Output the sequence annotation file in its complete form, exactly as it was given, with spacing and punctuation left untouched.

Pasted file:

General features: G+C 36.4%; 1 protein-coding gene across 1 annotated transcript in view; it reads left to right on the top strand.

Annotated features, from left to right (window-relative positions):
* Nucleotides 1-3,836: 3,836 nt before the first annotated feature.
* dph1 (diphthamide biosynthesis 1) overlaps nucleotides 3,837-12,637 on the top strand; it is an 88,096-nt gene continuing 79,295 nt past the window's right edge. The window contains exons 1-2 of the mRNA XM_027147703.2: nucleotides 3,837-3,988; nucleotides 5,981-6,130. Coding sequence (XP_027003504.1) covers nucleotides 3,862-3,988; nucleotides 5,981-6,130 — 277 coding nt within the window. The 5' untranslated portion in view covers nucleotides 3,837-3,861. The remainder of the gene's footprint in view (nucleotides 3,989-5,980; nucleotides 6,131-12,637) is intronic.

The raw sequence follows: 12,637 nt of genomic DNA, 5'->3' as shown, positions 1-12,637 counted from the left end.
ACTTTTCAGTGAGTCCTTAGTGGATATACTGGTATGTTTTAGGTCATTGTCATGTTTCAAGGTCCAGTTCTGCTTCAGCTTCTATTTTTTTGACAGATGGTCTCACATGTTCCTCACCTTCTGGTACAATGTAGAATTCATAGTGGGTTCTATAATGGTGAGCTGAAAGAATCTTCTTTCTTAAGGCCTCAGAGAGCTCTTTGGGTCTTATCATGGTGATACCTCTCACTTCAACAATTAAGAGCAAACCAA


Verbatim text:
General features: G+C 36.4%; 1 protein-coding gene across 1 annotated transcript in view; it reads left to right on the top strand.

Annotated features, from left to right (window-relative positions):
* Nucleotides 1-3,836: 3,836 nt before the first annotated feature.
* dph1 (diphthamide biosynthesis 1) overlaps nucleotides 3,837-12,637 on the top strand; it is an 88,096-nt gene continuing 79,295 nt past the window's right edge. The window contains exons 1-2 of the mRNA XM_027147703.2: nucleotides 3,837-3,988; nucleotides 5,981-6,130. Coding sequence (XP_027003504.1) covers nucleotides 3,862-3,988; nucleotides 5,981-6,130 — 277 coding nt within the window. The 5' untranslated portion in view covers nucleotides 3,837-3,861. The remainder of the gene's footprint in view (nucleotides 3,989-5,980; nucleotides 6,131-12,637) is intronic.

The raw sequence follows: 12,637 nt of genomic DNA, 5'->3' as shown, positions 1-12,637 counted from the left end.
ACTTTTCAGTGAGTCCTTAGTGGATATACTGGTATGTTTTAGGTCATTGTCATGTTTCAAGGTCCAGTTCTGCTTCAGCTTCTATTTTTTTGACAGATGGTCTCACATGTTCCTCACCTTCTGGTACAATGTAGAATTCATAGTGGGTTCTATAATGGTGAGCTGAAAGAATCTTCTTTCTTAAGGCCTCAGAGAGCTCTTTGGGTCTTATCATGGTGATACCTCTCACTTCAACAATTAAGAGCAAACCAA